How Police Used DNA To Find The Alleged Golden State Killer


Jonathan O'Callaghan

Senior Staff Writer

Joseph James DeAngelo is suspected of being the Golden State Killer. Sacramento Police Department

Earlier this week, police arrested Joseph James DeAngelo, 72, who’s believed to be the so-called Golden State Killer – responsible for 12 murders, 51 rapes, and more than 120 burglaries. But how did they catch him?

The shocking case has spawned a huge amount of public interest. His victims include girls and women between the ages of 12 and 41, spread across central and southern California but starting in Sacramento.


The crimes took place in the 1970s and 80s, with police unable to find a suspect for decades. DeAngelo, a father and former police officer, had been hiding in plain sight living an ordinary life in Sacramento. He was arrested on Tuesday, April 24.

"We found the needle in the haystack and it was right here in Sacramento," Sacramento District Attorney Anne Marie Schubert told reporters on Wednesday. At the moment, the Sacramento Police Department has declined to reveal much information about the investigation as it is still ongoing.

Police did say they had identified DeAngelo using DNA evidence. Two previously discarded DNA samples led to the eventual match, with the help of the genealogy website GEDmatch, where people can publicly share their genetic information.

“DNA (deoxyribonucleic acid) is found in every cell in our bodies," noted National Geographic, “and, amazingly, 99.9 percent of that code is exactly the same in every human. The 0.1 percent of the code that’s different in each of us is what make us genetically unique.”


The police first linked a DNA sample collected years ago with an unidentified relative of DeAngelo on the website. After following him, they then picked up an unidentified object he discarded, which then linked him to a number of the crimes.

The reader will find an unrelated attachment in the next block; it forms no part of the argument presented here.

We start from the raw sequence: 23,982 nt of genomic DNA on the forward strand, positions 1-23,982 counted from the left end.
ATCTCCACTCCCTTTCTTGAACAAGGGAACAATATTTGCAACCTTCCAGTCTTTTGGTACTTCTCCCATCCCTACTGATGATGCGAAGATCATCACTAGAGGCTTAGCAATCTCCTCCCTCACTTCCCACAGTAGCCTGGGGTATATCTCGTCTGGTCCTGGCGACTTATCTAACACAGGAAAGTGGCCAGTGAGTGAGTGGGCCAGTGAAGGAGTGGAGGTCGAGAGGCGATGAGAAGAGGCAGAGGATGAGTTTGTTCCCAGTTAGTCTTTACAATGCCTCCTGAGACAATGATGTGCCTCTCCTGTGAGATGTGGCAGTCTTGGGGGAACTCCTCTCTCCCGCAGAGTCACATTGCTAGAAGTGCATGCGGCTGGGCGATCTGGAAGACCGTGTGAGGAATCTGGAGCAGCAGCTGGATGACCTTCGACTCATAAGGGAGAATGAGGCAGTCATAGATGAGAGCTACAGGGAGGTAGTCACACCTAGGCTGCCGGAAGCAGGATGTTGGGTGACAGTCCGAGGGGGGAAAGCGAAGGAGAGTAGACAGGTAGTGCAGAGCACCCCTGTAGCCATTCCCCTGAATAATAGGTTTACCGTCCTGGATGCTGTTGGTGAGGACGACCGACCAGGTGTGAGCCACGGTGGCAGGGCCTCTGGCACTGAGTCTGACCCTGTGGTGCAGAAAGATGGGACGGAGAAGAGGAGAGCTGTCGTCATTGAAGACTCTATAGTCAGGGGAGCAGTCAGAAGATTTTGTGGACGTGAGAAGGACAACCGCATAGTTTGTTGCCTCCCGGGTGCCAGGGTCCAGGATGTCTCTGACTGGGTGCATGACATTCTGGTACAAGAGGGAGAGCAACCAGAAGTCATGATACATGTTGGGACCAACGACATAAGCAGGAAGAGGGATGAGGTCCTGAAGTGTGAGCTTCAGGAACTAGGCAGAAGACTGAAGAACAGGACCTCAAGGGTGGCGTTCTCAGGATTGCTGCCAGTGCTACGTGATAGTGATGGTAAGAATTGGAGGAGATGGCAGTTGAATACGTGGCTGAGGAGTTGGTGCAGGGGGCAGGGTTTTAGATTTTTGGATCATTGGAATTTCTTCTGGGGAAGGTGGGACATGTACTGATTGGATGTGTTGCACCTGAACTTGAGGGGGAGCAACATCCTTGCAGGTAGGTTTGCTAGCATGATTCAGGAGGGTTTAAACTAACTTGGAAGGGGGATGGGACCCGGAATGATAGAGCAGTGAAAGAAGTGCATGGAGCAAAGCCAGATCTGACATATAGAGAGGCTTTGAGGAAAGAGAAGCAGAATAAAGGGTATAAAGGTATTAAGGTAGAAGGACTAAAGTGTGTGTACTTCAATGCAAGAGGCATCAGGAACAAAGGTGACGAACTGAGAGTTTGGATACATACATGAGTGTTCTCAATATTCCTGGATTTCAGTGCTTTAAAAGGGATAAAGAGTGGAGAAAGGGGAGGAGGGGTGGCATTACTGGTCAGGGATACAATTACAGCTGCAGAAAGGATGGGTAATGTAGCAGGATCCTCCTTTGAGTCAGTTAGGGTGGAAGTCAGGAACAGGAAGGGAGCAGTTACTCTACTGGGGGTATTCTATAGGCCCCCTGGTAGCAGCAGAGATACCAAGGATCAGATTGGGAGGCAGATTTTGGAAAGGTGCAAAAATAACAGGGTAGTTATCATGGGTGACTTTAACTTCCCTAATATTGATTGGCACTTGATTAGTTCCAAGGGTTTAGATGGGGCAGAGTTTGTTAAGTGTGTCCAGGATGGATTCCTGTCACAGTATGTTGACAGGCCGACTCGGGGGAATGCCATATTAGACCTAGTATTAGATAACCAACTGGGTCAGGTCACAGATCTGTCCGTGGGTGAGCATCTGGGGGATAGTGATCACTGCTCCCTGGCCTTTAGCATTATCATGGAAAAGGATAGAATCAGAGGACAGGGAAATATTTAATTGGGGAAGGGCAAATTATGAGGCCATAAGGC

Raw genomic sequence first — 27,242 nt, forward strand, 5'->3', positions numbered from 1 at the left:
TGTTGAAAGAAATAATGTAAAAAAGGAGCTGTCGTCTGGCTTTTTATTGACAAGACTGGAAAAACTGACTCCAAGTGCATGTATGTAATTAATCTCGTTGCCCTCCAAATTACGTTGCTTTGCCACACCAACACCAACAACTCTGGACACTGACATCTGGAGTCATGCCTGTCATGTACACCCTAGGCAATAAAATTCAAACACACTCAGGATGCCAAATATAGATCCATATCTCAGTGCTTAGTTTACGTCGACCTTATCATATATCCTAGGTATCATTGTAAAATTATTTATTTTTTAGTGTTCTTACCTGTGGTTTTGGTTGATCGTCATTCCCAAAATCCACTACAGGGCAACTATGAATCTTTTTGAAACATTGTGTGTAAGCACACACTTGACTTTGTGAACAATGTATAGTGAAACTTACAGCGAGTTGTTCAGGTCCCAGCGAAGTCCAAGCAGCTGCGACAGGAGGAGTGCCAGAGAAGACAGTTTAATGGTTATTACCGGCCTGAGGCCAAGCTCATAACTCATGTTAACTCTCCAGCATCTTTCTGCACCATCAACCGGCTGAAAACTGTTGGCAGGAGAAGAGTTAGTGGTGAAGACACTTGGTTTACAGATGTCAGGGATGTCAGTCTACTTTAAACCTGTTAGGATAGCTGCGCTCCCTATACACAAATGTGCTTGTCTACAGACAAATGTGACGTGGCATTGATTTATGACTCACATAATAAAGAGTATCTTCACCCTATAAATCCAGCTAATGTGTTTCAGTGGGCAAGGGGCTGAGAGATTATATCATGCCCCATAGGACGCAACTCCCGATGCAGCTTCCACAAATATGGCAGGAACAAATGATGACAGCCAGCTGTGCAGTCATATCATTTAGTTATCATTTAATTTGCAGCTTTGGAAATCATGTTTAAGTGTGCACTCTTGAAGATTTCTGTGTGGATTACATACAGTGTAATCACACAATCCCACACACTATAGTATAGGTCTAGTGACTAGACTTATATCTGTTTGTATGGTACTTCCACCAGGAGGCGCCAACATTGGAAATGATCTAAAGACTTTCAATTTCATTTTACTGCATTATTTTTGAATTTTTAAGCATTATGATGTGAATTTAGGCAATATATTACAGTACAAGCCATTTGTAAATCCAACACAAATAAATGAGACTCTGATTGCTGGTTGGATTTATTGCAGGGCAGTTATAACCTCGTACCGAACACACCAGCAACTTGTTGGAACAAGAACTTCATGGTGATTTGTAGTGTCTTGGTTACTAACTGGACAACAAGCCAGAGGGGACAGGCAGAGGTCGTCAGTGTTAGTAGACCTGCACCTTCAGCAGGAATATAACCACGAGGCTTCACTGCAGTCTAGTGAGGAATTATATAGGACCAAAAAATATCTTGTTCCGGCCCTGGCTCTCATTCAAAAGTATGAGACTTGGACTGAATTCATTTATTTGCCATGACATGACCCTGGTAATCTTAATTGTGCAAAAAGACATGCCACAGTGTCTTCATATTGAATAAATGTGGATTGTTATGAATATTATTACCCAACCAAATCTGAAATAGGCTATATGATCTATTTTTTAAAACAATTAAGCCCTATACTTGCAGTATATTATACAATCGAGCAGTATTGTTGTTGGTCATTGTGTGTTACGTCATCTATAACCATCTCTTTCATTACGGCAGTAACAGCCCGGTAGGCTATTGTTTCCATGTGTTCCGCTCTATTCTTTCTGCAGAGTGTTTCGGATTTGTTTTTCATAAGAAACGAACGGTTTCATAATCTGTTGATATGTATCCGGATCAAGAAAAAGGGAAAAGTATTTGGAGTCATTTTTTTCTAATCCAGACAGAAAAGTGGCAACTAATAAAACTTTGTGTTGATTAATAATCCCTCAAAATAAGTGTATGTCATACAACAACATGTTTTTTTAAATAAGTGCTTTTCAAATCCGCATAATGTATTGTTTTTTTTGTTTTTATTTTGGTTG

We share a surprising amount of DNA. ESB Professional/Shutterstock


How they actually did this is up for debate, though, as the police have not revealed detailed information. GEDmatch told The Verge that they “were not approached by law enforcement or anyone else about this case.”

One possibility is that they set up a profile on the website using DNA collected from the crime scene, and then looked for matches with any relatives. All of the data from the site appears to be publicly available, meaning they would not have needed to contact the site directly.


“No court order was needed to access that site’s large database of genetic blueprints," Paul Holes, a retired Contra Costa County District Attorney inspector, told the East Bay Times.

It raises some questions about the privacy of not just GEDmatch, but other genealogy websites like Ancestry and 23andMe. “It at once demonstrates the power of genetic genealogy research and exposes the many ethical and privacy issues,” noted The Atlantic.

Even if you’ve never used one, parts of your genome are likely available online as a result of close or distant relatives uploading their own DNA. While DNA websites like these have helped long lost relatives find each other, it can also track down people who don’t really want to be found, some who perhaps aren’t as monstrous as DeAngelo.

"If that’s how the match was obtained, then I would think there would be court battles to come," John Roman, a forensics expert from the University of Chicago, told the Sacramento Bee.


For some though, that loss of privacy is a small price to pay for bringing someone like DeAngelo to justice.


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